For many aspiring international students, Brexit is a giant and unknowable elephant in the room: What will the UK’s vote to leave the EU mean for the country’s higher education system and opportunities for foreign students there? While it’s true that some things are bound to change, it’s also true that it would take a lot more than Brexit to wipe away the UK’s esteemed history and ongoing reputation as a world leader in higher education. The overall takeaway? Whether or not Brexit went the way you hoped it would go, there are still many reasons to choose the UK as your international study destination — especially in one of these nine top areas.

1. Marine Biology

Home to diverse marine life and some of the world’s best marine facilities, the UK is a terrific destination for students aiming to enrich their knowledge of the biology of marine organisms. Boasting five of the top 20 best universities for earth and marine sciences, according to QS World Universities, the UK also lays claims to plenty of other world-class marine biology programs, universities and institutions.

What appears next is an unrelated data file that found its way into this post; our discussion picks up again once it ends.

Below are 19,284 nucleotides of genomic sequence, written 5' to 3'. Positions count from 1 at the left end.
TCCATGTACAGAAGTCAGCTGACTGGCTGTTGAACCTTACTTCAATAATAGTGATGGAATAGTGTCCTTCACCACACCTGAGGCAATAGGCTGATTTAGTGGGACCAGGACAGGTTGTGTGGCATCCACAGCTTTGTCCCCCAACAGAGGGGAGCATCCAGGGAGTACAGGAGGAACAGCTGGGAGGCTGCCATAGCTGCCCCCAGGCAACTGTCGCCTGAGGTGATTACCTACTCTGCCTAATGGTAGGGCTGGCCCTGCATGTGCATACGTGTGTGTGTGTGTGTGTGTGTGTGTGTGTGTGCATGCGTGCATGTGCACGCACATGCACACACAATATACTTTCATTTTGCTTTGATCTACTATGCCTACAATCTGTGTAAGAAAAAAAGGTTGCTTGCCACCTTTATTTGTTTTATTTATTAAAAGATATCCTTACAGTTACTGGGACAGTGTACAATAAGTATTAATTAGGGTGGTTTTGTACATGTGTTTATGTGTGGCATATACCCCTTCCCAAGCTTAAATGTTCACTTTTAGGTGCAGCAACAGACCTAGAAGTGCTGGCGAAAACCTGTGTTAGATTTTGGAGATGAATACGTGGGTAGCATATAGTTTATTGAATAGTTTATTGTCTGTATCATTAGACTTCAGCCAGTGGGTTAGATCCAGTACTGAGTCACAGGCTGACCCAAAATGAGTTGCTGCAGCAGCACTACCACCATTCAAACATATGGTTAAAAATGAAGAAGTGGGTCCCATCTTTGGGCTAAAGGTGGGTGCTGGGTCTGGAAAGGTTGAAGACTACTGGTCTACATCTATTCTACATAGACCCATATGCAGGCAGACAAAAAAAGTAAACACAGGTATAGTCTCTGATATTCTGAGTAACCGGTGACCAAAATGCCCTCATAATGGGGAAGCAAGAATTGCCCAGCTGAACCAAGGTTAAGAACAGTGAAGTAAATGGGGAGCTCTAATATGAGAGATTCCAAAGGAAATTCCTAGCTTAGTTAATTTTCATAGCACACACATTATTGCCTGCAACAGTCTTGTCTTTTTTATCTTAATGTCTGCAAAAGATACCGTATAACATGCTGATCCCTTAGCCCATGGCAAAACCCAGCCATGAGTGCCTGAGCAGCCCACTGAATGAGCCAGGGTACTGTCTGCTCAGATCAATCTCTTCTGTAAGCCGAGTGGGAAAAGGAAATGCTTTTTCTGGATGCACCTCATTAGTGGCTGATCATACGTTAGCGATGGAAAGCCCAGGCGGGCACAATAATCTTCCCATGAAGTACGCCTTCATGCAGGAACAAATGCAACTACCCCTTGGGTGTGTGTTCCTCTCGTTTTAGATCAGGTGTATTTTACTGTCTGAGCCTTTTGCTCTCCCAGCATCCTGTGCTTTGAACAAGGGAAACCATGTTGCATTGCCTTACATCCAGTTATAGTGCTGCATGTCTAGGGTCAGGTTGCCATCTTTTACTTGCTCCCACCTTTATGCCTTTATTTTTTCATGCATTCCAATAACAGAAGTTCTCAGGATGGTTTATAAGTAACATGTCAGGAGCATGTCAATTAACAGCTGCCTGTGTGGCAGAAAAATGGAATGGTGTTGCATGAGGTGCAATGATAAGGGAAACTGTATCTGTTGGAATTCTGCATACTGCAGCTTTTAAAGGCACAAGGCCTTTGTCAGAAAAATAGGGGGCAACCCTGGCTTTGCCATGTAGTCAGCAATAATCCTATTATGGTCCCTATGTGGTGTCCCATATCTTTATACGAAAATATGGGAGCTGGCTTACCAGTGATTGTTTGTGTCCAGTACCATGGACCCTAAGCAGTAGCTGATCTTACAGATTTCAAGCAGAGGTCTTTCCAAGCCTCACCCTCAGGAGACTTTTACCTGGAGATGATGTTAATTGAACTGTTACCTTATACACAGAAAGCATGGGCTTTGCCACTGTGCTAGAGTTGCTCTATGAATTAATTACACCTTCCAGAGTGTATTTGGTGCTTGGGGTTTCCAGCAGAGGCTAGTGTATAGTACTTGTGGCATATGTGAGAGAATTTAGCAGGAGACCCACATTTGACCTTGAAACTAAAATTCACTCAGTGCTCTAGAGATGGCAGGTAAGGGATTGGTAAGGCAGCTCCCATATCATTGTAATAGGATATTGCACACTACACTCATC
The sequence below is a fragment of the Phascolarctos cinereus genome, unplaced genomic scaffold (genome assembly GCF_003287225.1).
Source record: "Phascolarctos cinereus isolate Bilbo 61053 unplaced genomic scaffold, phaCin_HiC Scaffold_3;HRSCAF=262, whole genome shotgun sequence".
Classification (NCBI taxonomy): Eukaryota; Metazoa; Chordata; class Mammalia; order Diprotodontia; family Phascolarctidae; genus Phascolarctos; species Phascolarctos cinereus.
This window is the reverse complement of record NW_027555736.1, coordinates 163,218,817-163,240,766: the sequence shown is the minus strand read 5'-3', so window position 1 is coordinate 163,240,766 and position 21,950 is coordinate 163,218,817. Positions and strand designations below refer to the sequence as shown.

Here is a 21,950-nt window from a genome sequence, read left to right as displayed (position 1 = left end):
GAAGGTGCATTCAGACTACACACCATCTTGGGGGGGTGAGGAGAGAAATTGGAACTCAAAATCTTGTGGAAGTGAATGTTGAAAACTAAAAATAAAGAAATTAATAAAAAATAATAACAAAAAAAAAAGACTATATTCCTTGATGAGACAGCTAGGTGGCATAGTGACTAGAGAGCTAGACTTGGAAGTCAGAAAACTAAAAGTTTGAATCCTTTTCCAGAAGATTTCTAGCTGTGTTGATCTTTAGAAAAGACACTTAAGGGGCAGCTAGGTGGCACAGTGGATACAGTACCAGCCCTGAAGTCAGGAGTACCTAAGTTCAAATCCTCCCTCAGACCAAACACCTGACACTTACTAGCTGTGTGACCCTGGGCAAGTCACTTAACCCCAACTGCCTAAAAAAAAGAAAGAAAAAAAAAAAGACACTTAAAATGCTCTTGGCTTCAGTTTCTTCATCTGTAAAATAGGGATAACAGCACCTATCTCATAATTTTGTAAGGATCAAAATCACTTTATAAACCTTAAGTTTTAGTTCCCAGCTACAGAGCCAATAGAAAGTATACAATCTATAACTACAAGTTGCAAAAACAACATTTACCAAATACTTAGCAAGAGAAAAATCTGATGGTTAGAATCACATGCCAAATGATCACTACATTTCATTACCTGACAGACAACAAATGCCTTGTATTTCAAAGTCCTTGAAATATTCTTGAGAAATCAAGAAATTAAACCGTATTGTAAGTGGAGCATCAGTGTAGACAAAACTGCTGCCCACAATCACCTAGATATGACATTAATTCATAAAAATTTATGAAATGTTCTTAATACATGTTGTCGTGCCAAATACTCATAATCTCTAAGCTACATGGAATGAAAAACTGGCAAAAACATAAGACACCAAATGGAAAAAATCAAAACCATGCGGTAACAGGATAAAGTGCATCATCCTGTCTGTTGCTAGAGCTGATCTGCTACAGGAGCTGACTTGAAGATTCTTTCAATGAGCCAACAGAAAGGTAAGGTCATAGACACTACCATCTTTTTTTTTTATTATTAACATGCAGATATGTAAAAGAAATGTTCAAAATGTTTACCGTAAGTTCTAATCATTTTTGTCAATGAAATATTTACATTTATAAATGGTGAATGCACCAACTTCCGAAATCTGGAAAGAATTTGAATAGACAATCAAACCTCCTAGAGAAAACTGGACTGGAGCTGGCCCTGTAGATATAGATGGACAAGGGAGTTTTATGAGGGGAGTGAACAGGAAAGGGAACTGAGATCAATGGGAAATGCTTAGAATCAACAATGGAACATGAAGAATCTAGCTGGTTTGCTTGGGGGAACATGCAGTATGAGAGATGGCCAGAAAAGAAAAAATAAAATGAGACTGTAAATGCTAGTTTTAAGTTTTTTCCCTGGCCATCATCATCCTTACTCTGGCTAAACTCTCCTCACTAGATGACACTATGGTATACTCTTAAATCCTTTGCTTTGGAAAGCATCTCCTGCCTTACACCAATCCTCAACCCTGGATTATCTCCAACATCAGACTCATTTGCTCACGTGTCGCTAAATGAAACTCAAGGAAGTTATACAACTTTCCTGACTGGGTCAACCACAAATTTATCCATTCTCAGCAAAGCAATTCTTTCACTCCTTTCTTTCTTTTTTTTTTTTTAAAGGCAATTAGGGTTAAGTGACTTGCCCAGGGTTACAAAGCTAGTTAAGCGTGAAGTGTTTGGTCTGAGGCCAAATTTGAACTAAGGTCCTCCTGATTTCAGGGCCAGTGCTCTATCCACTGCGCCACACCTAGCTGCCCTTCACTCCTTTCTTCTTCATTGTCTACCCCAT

Popular UK marine biology degrees include the Master of Marine Biology at the University of Aberdeen, the MRES in Marine Biology at Plymouth University, and the MSC in Freshwater and Marine Ecology at Queen Mary University of London.

2. Medicine

The UK has been a leader in the field of medicine for hundreds of years, and many of the world’s major medical discoveries happened here. Whether you’re looking for a breadth and depth of coursework, clinical contact, the development of a global network, or access to the some of the planet’s most brilliant professors and researchers, you’ll find it here.

Degree options in medicine are also diverse, including the MA Science, Medicine, Environment & Technology at the University of Kent, the Master in Medicine and Therapeutics at the University of Aberdeen, and the Master in Cancer Medicine at the University of Aberdeen.

3. Computer Science

Throughout history, British mathematicians, engineers and scientists have been at the forefront of computing innovation, devising rules and theories which laid the groundwork for modern-day computing and problem solving. This visionary spirit is alive and well in the UK today, solidifying its status as a premier destination for the next generation of leaders in the field.

Computer science scholars looking to become part of the UK’s legacy and future in computing and computer science have their pick of programs from which to choose.